If you’ve been diagnosed with a bleeding disorder, you likely work with a comprehensive care team to manage your condition. Your care team is a group of medical professionals who coordinate treatment and prevention techniques, from prophylactic factor infusion to physical therapy.
Many people with hemophilia receive the majority of their care at a hemophilia treatment center, or HTC. Note that HTCs may also treat bleeding disorders outside of hemophilia, including von Willebrand disease. The World Federation of Hemophilia has compiled standards of care for HTCs, which emphasize the importance of regular medical visits and careful record keeping.
If you live far away from an HTC, you’ll still see a team of medical professionals who coordinate helping you manage your disorder. Your care team doesn’t need to be in the same place at the same time, as long as there’s regular communication between the health professionals taking care of you.
Here are the professionals who may be part of your bleeding disorder care team. They work together to provide you with care and support.
- Hematologist: Your hematologist is a doctor who specializes in bleeding disorders. Usually board-certified in internal medicine, hematologists spend an additional two years after medical school studying disorders of the blood. Your hematologist works with your other doctors, including your primary care provider and orthopedist (if you have one) to monitor your factor infusions, medications and other aspects of your overall health.
- Nurse: You will most likely see your nurse(s) more often than you see the other members of your care team. Nurses manage your daily care, including your pre- and post-operative care if you need surgery. Those who specialize in hemophilia care may work as nurse coordinators at hemophilia treatment centers (HTCs), helping connect patients with the resources they need.
- Dentist: Dental care is important to your health, whether you have a bleeding disorder or not. That said, taking care of your teeth with a bleeding disorder requires a little bit more planning. Your dentist coordinates with your hematologist to give you the appropriate medications or topical treatments to prevent causing a bleed during your dental visit.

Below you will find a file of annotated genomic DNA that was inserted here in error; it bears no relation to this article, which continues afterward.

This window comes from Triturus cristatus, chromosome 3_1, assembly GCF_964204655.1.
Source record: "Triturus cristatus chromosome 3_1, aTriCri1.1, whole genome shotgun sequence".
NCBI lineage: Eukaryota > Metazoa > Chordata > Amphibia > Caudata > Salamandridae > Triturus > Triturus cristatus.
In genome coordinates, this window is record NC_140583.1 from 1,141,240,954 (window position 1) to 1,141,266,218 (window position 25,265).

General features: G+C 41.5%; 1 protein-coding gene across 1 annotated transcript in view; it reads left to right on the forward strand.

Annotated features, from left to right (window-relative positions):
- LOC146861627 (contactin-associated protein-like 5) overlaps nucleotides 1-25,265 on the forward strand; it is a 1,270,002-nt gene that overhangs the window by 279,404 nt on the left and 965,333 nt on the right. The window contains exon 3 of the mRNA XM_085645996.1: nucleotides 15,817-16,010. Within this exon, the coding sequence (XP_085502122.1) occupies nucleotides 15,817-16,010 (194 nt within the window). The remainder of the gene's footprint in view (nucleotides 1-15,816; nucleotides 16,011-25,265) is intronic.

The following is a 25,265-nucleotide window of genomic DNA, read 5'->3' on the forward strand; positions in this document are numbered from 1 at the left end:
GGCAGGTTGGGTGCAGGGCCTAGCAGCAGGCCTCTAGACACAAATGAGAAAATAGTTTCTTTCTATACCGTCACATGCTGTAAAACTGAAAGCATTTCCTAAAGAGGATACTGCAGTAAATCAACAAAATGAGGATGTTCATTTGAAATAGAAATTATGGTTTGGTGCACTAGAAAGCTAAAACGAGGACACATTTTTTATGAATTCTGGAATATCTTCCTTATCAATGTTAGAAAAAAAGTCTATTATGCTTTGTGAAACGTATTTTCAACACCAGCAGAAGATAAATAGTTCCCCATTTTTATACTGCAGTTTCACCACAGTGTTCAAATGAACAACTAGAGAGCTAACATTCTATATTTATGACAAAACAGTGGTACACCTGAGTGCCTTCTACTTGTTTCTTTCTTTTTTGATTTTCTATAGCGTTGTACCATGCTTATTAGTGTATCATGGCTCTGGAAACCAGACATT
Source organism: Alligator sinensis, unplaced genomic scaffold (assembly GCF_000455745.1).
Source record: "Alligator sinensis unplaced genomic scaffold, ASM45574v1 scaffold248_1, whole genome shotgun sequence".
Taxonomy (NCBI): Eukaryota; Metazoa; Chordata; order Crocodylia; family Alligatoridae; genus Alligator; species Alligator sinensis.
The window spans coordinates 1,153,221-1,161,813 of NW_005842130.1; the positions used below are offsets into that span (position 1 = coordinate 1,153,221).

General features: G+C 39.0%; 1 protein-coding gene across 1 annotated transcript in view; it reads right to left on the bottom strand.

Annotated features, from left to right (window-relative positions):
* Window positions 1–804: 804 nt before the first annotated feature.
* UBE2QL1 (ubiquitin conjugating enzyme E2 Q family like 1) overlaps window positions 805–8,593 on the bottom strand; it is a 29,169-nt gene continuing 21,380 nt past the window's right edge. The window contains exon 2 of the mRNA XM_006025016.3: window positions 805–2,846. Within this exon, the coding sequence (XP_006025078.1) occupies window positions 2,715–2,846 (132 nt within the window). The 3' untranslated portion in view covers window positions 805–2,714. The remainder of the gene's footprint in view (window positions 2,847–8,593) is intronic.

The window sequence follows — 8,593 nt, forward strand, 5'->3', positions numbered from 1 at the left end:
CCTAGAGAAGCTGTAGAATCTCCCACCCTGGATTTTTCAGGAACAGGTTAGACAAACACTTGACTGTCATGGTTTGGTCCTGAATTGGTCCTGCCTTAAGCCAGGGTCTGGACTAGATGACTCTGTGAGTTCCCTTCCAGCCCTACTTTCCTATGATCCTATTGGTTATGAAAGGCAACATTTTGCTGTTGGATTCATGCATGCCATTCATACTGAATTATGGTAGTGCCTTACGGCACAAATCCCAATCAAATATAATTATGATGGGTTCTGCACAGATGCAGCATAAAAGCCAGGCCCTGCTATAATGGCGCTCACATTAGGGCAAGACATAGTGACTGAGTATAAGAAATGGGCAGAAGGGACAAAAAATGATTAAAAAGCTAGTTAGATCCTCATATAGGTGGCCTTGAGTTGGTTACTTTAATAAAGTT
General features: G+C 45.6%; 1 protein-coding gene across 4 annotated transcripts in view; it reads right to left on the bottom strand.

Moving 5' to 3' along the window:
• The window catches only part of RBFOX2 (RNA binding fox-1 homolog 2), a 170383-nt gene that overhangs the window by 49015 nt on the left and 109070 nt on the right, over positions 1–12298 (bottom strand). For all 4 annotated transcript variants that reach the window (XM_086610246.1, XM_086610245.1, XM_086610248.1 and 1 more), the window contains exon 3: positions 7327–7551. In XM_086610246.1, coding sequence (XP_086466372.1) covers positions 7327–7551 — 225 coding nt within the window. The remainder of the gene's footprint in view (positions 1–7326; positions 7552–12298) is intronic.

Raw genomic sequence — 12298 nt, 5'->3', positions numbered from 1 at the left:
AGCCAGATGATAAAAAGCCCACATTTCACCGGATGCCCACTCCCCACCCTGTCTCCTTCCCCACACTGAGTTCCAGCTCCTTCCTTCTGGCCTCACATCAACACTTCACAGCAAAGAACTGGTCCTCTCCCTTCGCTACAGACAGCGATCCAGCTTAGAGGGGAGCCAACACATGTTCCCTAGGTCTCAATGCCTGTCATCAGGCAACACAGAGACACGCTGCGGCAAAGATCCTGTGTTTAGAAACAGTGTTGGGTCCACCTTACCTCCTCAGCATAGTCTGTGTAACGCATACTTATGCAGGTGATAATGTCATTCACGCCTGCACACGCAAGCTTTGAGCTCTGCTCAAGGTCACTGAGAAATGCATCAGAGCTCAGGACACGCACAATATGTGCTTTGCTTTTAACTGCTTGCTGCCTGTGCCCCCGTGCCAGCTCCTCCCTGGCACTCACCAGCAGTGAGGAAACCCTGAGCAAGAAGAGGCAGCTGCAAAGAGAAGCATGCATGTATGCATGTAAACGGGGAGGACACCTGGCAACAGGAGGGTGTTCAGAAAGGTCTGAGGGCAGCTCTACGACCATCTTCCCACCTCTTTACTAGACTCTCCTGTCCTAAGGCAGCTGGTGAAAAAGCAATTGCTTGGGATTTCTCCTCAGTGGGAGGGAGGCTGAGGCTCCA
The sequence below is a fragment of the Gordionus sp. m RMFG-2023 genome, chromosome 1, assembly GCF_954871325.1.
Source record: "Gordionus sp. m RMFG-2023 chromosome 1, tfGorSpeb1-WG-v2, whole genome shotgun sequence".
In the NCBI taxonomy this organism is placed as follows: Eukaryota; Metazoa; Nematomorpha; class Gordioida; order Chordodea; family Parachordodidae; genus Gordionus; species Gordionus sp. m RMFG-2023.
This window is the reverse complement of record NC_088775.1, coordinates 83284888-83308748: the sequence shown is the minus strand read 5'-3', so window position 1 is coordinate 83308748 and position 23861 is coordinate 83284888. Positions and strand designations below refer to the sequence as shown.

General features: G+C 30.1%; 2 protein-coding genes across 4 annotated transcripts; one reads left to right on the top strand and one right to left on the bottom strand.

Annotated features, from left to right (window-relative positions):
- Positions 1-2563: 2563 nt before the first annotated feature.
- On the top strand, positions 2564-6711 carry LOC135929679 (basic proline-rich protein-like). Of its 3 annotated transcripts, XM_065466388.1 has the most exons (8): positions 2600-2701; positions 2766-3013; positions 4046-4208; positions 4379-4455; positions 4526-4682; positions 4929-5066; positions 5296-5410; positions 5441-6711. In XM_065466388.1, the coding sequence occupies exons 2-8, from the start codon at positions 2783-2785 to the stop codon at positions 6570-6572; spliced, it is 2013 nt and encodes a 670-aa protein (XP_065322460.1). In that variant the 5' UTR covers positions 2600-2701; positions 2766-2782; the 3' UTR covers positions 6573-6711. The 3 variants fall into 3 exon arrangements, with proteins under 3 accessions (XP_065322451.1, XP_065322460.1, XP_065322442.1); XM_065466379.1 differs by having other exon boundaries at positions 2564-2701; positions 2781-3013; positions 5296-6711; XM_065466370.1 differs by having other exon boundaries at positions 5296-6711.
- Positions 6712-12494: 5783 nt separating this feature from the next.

- Orthopedist: Orthopedists are doctors who specialize in treating the bones and joints of the musculoskeletal system. They may refer you to a physical or occupational therapist who can recommend activities to prevent and rehabilitate joint damage related to a bleed.
- Social Worker or Psychologist: Bleeding disorders, like many chronic conditions, don’t just affect the body. They can have a profound effect on your emotional well-being and happiness. That’s why it is important to understand your overall mental health status as well as your physical health. Patients may seek assistance from professionals for emotional or psychological support, whether they’re adjusting to a recent diagnosis or have been diagnosed for many years.
- Physical Therapist or Occupational Therapist: Your physical therapist helps you maintain your strength and flexibility after an injury or bleed. He or she will determine where your body is strong or weak, and design a program of exercises and/or stretches to help develop the weaker muscles. Physical therapy is especially important after a bad bleed; Hemophilia of Georgia notes that an out-of-shape joint is more likely to bleed again.
- Pharmacist: Your pharmacist also plays a role in your care. A qualified specialty pharmacist works with your doctor to supply you with the prescribed medication to manage your condition. Specialty pharmacies like MedPro Rx adhere to a strict schedule of federal requirements in order to ensure that your clotting factor concentrate and other medical products are delivered to you safely and on time.
Your care team may not be limited to the roles listed above. Depending on your needs, the severity of your bleeding disorder and whether you live in an urban area, you might also work with a hepatologist (a doctor who specializes in the liver and surrounding organs), an immunologist (a doctor trained to diagnose and treat conditions of the immune system), a vocational counselor or another health professional.